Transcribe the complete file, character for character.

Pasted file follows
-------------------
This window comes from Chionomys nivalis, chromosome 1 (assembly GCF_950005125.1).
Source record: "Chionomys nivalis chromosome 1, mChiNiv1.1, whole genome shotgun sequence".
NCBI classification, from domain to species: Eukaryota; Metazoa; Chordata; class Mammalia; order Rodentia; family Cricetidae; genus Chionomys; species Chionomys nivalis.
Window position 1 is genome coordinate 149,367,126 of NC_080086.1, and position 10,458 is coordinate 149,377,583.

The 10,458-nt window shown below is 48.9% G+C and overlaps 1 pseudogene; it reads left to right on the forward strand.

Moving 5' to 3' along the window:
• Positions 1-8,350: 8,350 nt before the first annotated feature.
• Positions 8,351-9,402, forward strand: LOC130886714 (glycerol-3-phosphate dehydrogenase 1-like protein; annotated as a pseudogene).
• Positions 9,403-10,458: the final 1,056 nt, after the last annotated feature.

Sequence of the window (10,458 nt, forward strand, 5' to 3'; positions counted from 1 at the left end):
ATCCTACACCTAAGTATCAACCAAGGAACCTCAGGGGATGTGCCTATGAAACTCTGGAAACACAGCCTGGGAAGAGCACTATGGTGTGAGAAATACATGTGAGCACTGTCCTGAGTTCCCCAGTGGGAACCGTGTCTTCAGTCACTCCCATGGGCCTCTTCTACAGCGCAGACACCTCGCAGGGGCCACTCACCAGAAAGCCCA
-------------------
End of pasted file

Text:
This window comes from Chionomys nivalis, chromosome 1 (assembly GCF_950005125.1).
Source record: "Chionomys nivalis chromosome 1, mChiNiv1.1, whole genome shotgun sequence".
NCBI classification, from domain to species: Eukaryota; Metazoa; Chordata; class Mammalia; order Rodentia; family Cricetidae; genus Chionomys; species Chionomys nivalis.
Window position 1 is genome coordinate 149,367,126 of NC_080086.1, and position 10,458 is coordinate 149,377,583.

The 10,458-nt window shown below is 48.9% G+C and overlaps 1 pseudogene; it reads left to right on the forward strand.

Moving 5' to 3' along the window:
• Positions 1-8,350: 8,350 nt before the first annotated feature.
• Positions 8,351-9,402, forward strand: LOC130886714 (glycerol-3-phosphate dehydrogenase 1-like protein; annotated as a pseudogene).
• Positions 9,403-10,458: the final 1,056 nt, after the last annotated feature.

Sequence of the window (10,458 nt, forward strand, 5' to 3'; positions counted from 1 at the left end):
ATCCTACACCTAAGTATCAACCAAGGAACCTCAGGGGATGTGCCTATGAAACTCTGGAAACACAGCCTGGGAAGAGCACTATGGTGTGAGAAATACATGTGAGCACTGTCCTGAGTTCCCCAGTGGGAACCGTGTCTTCAGTCACTCCCATGGGCCTCTTCTACAGCGCAGACACCTCGCAGGGGCCACTCACCAGAAAGCCCA